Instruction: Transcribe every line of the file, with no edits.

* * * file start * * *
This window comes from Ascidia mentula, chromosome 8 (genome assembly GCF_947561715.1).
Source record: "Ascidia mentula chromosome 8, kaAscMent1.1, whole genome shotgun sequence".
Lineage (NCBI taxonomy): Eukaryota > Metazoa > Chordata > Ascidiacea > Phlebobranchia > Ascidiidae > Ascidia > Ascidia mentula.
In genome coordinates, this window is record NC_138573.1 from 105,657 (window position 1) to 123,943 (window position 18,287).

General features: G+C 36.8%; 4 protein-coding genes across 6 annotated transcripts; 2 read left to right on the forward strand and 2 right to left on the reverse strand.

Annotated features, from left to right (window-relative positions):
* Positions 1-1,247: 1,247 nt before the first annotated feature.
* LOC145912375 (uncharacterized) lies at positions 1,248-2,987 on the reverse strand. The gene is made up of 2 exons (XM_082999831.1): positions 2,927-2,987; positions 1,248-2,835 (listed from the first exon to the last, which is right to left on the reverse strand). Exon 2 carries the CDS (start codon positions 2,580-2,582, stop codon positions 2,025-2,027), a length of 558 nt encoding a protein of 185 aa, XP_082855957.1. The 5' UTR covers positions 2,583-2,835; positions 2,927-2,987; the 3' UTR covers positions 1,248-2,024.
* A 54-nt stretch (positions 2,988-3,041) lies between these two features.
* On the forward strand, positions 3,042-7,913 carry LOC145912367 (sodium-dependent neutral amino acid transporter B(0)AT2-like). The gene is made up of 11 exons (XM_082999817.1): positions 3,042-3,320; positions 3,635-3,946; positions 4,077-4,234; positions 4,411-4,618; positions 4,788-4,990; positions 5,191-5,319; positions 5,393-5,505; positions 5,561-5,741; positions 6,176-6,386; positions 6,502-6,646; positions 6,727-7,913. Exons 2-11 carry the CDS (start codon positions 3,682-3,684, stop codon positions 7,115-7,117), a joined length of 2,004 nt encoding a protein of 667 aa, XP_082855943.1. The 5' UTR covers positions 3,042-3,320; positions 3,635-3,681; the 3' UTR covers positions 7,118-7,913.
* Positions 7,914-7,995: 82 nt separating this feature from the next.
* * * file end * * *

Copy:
This window comes from Ascidia mentula, chromosome 8 (genome assembly GCF_947561715.1).
Source record: "Ascidia mentula chromosome 8, kaAscMent1.1, whole genome shotgun sequence".
Lineage (NCBI taxonomy): Eukaryota > Metazoa > Chordata > Ascidiacea > Phlebobranchia > Ascidiidae > Ascidia > Ascidia mentula.
In genome coordinates, this window is record NC_138573.1 from 105,657 (window position 1) to 123,943 (window position 18,287).

General features: G+C 36.8%; 4 protein-coding genes across 6 annotated transcripts; 2 read left to right on the forward strand and 2 right to left on the reverse strand.

Annotated features, from left to right (window-relative positions):
* Positions 1-1,247: 1,247 nt before the first annotated feature.
* LOC145912375 (uncharacterized) lies at positions 1,248-2,987 on the reverse strand. The gene is made up of 2 exons (XM_082999831.1): positions 2,927-2,987; positions 1,248-2,835 (listed from the first exon to the last, which is right to left on the reverse strand). Exon 2 carries the CDS (start codon positions 2,580-2,582, stop codon positions 2,025-2,027), a length of 558 nt encoding a protein of 185 aa, XP_082855957.1. The 5' UTR covers positions 2,583-2,835; positions 2,927-2,987; the 3' UTR covers positions 1,248-2,024.
* A 54-nt stretch (positions 2,988-3,041) lies between these two features.
* On the forward strand, positions 3,042-7,913 carry LOC145912367 (sodium-dependent neutral amino acid transporter B(0)AT2-like). The gene is made up of 11 exons (XM_082999817.1): positions 3,042-3,320; positions 3,635-3,946; positions 4,077-4,234; positions 4,411-4,618; positions 4,788-4,990; positions 5,191-5,319; positions 5,393-5,505; positions 5,561-5,741; positions 6,176-6,386; positions 6,502-6,646; positions 6,727-7,913. Exons 2-11 carry the CDS (start codon positions 3,682-3,684, stop codon positions 7,115-7,117), a joined length of 2,004 nt encoding a protein of 667 aa, XP_082855943.1. The 5' UTR covers positions 3,042-3,320; positions 3,635-3,681; the 3' UTR covers positions 7,118-7,913.
* Positions 7,914-7,995: 82 nt separating this feature from the next.